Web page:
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## 3.2.3 Lumped Parameter Model

The lumped parameter model uses a simple but very fast photographic model to relate the development time to exposure [53,54]. Based on the assumption of a constant contrast (3.1) can be integrated to give a simple expression for the development rate,

 (3.4)

Here, E(x, z) refers to the exposure energy inside the resist and is related to the normalized aerial image Ii(x) by E(x, z) = Ew Ii(xIr(z). Ew denotes the exposure energy needed to generate a feature of width w and Ir(z) is the relative, vertically z-dependent intensity variation inside the resist.a The integration constants E0 and r0 are, respectively, the energy required to exactly clear (w = 0) the photoresist in the allotted development time and the development rate resulting from an exposure of this amount. Another parameter of the lumped parameter model is the effective resist thicknessb

 (3.5)

with D as actual resist thickness. The effective'' resist thickness weights the actual height by a term related to the change in the development rate varying from the top to the bottom of the film. In case of absorption the development rate is smaller at the bottom so that the resist film seems to be thicker as it is in reality, i.e., a thinner effective resist is required to be cleared in the same time.

Using a phenomenological two-step development model which is based on the assumption that development occurs first vertically and then horizontally [55], the two segment times can be calculated from (3.4). The sum of these two times equals the total development time and the following expression is derived:c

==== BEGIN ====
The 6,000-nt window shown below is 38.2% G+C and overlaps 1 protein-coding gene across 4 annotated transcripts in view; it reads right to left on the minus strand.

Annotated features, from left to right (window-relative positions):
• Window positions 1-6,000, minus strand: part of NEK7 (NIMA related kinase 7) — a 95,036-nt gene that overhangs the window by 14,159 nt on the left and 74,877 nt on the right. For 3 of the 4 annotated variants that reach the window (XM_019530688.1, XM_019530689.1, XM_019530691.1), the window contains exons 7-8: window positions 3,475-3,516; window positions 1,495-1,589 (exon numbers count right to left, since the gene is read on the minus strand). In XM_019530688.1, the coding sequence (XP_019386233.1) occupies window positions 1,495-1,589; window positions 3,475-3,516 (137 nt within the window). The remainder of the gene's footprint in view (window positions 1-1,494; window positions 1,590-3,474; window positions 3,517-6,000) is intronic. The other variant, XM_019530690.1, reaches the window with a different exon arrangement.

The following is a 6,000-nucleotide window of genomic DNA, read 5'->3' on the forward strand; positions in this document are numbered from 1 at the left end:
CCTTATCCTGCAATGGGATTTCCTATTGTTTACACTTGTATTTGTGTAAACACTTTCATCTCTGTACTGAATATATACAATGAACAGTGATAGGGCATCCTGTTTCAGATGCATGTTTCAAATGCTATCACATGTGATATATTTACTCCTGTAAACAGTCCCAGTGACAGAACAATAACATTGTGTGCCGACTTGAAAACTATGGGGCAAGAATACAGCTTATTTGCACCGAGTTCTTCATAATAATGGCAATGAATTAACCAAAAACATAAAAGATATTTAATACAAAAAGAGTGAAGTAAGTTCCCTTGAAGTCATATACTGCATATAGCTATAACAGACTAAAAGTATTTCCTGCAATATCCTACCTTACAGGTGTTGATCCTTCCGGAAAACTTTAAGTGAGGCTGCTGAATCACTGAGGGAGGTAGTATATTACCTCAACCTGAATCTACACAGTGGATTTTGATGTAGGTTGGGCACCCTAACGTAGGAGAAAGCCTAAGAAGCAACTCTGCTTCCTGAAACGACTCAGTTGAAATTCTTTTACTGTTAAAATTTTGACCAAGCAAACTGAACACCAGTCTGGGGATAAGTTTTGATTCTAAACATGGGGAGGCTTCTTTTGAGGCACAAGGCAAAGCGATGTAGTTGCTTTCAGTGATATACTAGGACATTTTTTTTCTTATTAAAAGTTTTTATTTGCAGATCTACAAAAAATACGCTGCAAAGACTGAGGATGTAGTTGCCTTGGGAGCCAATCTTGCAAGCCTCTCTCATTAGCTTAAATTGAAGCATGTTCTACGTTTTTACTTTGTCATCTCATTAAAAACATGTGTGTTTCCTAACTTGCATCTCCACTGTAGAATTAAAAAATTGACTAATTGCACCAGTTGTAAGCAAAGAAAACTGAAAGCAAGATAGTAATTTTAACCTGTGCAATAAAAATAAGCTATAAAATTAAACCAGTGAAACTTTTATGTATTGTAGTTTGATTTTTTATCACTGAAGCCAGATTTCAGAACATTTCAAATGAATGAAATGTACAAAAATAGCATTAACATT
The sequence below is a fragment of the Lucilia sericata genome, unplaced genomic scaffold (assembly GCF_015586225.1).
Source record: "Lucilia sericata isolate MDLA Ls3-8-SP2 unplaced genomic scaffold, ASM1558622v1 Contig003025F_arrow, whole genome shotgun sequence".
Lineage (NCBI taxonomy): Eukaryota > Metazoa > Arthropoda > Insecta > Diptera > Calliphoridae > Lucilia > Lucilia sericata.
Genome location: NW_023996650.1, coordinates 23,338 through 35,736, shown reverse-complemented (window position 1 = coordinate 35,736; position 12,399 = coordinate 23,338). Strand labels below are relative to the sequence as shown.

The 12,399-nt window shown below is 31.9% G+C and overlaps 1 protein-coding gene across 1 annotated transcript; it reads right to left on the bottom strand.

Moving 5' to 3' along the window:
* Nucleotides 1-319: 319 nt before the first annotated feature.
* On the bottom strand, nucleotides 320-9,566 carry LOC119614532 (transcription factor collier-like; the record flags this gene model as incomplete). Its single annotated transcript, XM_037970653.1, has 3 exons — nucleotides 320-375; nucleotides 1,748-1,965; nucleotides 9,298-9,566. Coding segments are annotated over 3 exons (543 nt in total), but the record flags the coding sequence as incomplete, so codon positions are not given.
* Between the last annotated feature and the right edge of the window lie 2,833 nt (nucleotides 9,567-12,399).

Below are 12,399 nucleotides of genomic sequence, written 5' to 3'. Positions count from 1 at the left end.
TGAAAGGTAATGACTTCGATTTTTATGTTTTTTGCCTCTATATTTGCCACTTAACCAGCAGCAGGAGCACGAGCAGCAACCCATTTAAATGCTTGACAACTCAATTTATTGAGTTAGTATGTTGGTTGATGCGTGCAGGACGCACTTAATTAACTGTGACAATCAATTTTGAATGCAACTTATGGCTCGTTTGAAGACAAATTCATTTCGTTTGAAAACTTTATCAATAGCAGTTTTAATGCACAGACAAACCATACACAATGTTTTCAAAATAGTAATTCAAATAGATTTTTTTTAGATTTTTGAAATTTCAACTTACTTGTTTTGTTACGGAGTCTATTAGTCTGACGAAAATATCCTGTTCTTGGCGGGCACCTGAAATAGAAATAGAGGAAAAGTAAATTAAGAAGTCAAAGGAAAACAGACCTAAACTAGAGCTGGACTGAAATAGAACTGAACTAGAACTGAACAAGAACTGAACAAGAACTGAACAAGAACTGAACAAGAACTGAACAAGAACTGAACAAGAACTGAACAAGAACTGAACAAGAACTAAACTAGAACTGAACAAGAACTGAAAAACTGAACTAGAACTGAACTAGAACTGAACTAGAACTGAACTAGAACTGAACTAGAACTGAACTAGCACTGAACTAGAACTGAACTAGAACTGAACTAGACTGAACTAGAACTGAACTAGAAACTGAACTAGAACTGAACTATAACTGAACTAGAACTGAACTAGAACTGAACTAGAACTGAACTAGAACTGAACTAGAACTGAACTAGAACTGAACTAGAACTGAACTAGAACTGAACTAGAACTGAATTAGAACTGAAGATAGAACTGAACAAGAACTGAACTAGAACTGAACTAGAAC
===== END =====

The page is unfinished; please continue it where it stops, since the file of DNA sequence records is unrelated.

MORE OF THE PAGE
(3.6)

Note that Ew stands for the required exposure dose to generate a line of width w, and E0 refers to full resist removal. (3.6) determines the required exposure dose Ew to produce a feature of width w for a given aerial image intensity Ii(x). The two parameters of the model, the effective resist thickness Deff and the contrast , are routinely available in most production and development lithography processes. Hence, linewidth versus exposure curves can be generated extremely fast by means of simulation. This simple model can be used as an initial predictor of results or as the engine of a lithography control scheme.

#### Footnotes

... thickness,0
... resist.a
Originally, in (3.1) the z-dependence of the development rate was suppressed. However, for the following considerations it is important. Various simple methods to compute Ir(z) are described in Section 5.2.
... thicknessb
The effective resist thickness is defined as Deff = r(x, Dtdev, where D is the resist height, r(x, D) the development rate at the resist bottom, and tdev the development time. Integration of the rate equation dt = r-1(x, zdz yields tdev = r0-1(E(x, z)/E0)-  dz, whereby (3.4) was inserted. The expression for the effective resist thickness Deff is now found by a combination of its definition with (3.4).
... derived:c
The vertical development time follows from the definition of the effective resist thickness,0 tz = Deff/r(0, D). The horizontal development time is obtained from integration of the rate equation dt = r-1(x, zdx and writes to tx = r0-1(E(x, z)/E0)-  dx. Summing up the two times yields tdev = Deff/r(0, D)1 + D-1eff(Ii(x)/Ii(0))-  dx and combines with (Ew/E0) = tdevr(0, D)/Deff to the provided formula.

Next: 3.3 Modeling of Technology Up: 3.2 Practical Characterization Previous: 3.2.2 Point Optimization of
Heinrich Kirchauer, Institute for Microelectronics, TU Vienna
1998-04-17